Hotspur History Timeline, 1836...
Crawford River, S-W Victoria, Australia

Crawford River at Hotspur looking west to the iron bridge, opened 1870 Hotspur developed as a small settlement on the banks of the Smoky or Crawford River in south western Victoria in the 1840s. As with many of these early townships it developed near a creek or river crossing which provided a major obstacle for early travellers with their heavy bullock drawn drays and wagons and consequently they camped on the banks and soon one or more inns were constructed to cater for the constant stream of early travellers.

Hotspur, like Digby was on one of the main north - south wagon routes linking Portland Bay to the early pastoral runs of the interior and a settlement was established close to this difficult river crossing point.

Map showing the location of Hotspur, south of Digby on the Crawford or Smoky River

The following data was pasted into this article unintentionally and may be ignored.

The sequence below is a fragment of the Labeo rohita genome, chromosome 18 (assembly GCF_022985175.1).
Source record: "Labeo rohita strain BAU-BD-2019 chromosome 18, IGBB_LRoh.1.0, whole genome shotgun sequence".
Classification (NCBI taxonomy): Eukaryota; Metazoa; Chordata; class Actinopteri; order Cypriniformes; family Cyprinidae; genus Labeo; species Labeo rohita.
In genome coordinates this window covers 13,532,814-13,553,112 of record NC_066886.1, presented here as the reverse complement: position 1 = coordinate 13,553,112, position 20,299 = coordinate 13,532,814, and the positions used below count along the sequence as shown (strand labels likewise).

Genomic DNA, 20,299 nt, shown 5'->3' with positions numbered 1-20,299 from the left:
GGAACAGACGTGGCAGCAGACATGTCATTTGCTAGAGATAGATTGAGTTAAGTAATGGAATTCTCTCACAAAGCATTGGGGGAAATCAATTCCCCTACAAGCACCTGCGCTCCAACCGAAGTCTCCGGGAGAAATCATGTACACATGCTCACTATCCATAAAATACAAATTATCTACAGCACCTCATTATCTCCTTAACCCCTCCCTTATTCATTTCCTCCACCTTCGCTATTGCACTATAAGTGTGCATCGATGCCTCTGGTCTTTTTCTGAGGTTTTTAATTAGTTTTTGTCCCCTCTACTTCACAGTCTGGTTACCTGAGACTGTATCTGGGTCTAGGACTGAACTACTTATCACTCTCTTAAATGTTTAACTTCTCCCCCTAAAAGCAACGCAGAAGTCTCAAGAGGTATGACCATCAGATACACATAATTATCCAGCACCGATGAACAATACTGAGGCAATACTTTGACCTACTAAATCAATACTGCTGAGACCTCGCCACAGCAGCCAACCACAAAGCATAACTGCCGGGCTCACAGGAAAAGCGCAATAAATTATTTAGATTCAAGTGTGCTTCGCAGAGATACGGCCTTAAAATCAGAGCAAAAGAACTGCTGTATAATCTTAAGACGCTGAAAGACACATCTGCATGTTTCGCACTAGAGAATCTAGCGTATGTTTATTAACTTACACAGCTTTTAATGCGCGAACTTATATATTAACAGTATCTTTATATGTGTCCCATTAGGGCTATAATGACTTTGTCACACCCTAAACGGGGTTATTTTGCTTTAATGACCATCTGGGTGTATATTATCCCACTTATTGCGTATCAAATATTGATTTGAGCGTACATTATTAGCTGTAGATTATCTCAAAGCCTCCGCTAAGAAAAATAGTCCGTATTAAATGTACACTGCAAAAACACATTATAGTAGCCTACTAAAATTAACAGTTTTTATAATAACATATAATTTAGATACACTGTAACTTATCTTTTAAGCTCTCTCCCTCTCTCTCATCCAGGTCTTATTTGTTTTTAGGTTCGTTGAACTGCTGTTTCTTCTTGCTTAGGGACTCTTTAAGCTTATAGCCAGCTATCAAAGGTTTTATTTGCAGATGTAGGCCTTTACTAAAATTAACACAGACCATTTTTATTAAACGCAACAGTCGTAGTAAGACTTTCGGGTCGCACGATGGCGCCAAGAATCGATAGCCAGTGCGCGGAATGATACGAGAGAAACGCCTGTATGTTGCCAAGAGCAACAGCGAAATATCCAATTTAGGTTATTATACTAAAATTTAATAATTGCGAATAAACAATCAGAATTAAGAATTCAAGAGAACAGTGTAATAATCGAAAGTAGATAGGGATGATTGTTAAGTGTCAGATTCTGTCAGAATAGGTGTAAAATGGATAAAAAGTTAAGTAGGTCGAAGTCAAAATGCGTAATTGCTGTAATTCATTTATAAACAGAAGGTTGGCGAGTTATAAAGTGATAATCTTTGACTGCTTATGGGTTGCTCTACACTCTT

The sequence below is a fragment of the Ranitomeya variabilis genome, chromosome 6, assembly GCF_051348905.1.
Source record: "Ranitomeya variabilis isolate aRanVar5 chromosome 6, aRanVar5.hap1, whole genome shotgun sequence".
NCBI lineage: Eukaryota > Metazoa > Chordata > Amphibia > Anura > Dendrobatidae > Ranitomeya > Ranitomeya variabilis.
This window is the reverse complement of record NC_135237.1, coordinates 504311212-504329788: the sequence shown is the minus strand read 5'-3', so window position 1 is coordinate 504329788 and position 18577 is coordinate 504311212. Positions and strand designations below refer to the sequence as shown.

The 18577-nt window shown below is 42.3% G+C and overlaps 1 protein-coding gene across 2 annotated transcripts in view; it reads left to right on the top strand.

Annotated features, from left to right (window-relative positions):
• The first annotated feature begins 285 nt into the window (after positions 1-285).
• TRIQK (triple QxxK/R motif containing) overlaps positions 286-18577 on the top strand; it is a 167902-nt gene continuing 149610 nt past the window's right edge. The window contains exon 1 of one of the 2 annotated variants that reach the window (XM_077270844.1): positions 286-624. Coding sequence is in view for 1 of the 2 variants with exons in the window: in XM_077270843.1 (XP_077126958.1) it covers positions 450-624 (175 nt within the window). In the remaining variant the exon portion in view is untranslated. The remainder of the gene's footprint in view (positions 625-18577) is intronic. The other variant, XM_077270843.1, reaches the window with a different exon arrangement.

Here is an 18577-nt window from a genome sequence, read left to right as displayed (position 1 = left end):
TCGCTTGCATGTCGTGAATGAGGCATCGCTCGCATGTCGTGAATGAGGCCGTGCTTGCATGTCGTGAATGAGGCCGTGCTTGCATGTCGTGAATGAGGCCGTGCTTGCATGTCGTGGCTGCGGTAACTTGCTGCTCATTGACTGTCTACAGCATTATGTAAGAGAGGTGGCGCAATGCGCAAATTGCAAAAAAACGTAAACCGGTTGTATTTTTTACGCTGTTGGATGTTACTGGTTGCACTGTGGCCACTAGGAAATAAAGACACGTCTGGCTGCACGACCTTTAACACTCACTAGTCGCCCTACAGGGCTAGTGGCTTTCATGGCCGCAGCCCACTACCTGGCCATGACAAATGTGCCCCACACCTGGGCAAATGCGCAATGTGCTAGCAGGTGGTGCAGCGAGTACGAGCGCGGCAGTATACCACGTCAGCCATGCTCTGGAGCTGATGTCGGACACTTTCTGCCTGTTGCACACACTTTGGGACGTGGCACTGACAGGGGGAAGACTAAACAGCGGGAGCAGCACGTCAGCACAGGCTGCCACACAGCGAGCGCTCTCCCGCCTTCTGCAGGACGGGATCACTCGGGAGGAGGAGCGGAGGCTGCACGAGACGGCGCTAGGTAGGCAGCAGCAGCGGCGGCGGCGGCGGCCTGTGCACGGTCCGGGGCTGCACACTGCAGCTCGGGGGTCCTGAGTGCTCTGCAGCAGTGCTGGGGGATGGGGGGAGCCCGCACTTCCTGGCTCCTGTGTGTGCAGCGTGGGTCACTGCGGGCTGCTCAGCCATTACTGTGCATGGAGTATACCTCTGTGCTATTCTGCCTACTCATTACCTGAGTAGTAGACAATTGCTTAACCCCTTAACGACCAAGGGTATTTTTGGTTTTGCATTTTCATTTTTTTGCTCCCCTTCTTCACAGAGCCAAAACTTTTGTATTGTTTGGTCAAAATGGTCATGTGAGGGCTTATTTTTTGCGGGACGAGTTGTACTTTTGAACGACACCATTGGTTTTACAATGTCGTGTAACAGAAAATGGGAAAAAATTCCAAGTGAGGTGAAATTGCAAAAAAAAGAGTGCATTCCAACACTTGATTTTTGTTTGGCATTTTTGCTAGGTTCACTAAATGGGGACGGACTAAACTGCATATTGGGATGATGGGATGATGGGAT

This small collection of events is an attempt to list some of the early happenings in the Hotspur district in the 1800s.

Additional material, stories, images of early Hotspur and its surrounds is welcome.





Daryl Povey

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Hotspur Timeline

1836 - Crawford River: "Rises North of Branxholme and flows south-west by Hotspur, Co. of Normanby; named in 1836 by Major Mitchell after a military colleague, Major_General Sir Alexander C. Craufurd of Newark Castle, Ayrshire, Scotland." Source: "Place Names in Victoria" - Les Blake.

1837 - The HENTY brothers sent the first flock of sheep north from Portland Bay to Muntham Pastoral Run. This was the beginning of the settlement of inland south western Victoria. They would probably have crossed the Crawford River, perhaps where the settlement of Hotspur was established over the next few years at this significant crossing point on a low, boggy river flat.